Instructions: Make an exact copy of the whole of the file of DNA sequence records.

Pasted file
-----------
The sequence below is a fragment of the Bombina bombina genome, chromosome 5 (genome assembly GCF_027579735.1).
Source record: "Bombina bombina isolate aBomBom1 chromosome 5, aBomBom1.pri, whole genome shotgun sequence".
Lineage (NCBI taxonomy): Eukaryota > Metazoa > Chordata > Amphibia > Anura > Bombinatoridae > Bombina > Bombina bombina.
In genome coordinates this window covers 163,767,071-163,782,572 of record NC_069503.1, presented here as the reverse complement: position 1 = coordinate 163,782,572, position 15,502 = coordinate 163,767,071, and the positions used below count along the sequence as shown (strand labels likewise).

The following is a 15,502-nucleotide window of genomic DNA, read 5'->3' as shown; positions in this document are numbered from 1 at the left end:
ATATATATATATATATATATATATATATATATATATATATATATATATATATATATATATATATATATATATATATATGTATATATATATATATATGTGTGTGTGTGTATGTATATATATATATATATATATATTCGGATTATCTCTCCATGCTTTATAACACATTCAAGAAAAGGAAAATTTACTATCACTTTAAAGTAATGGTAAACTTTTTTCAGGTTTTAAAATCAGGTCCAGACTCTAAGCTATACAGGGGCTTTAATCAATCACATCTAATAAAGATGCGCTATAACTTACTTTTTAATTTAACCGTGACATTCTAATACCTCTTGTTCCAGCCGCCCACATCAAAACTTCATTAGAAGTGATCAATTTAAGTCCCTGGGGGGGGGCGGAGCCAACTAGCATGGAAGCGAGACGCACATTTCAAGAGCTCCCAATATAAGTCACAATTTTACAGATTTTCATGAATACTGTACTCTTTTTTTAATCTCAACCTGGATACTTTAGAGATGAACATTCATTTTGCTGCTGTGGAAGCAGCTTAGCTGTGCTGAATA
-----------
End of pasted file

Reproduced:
The sequence below is a fragment of the Bombina bombina genome, chromosome 5 (genome assembly GCF_027579735.1).
Source record: "Bombina bombina isolate aBomBom1 chromosome 5, aBomBom1.pri, whole genome shotgun sequence".
Lineage (NCBI taxonomy): Eukaryota > Metazoa > Chordata > Amphibia > Anura > Bombinatoridae > Bombina > Bombina bombina.
In genome coordinates this window covers 163,767,071-163,782,572 of record NC_069503.1, presented here as the reverse complement: position 1 = coordinate 163,782,572, position 15,502 = coordinate 163,767,071, and the positions used below count along the sequence as shown (strand labels likewise).

The following is a 15,502-nucleotide window of genomic DNA, read 5'->3' as shown; positions in this document are numbered from 1 at the left end:
ATATATATATATATATATATATATATATATATATATATATATATATATATATATATATATATATATATATATATATATGTATATATATATATATATGTGTGTGTGTGTATGTATATATATATATATATATATATTCGGATTATCTCTCCATGCTTTATAACACATTCAAGAAAAGGAAAATTTACTATCACTTTAAAGTAATGGTAAACTTTTTTCAGGTTTTAAAATCAGGTCCAGACTCTAAGCTATACAGGGGCTTTAATCAATCACATCTAATAAAGATGCGCTATAACTTACTTTTTAATTTAACCGTGACATTCTAATACCTCTTGTTCCAGCCGCCCACATCAAAACTTCATTAGAAGTGATCAATTTAAGTCCCTGGGGGGGGGCGGAGCCAACTAGCATGGAAGCGAGACGCACATTTCAAGAGCTCCCAATATAAGTCACAATTTTACAGATTTTCATGAATACTGTACTCTTTTTTTAATCTCAACCTGGATACTTTAGAGATGAACATTCATTTTGCTGCTGTGGAAGCAGCTTAGCTGTGCTGAATA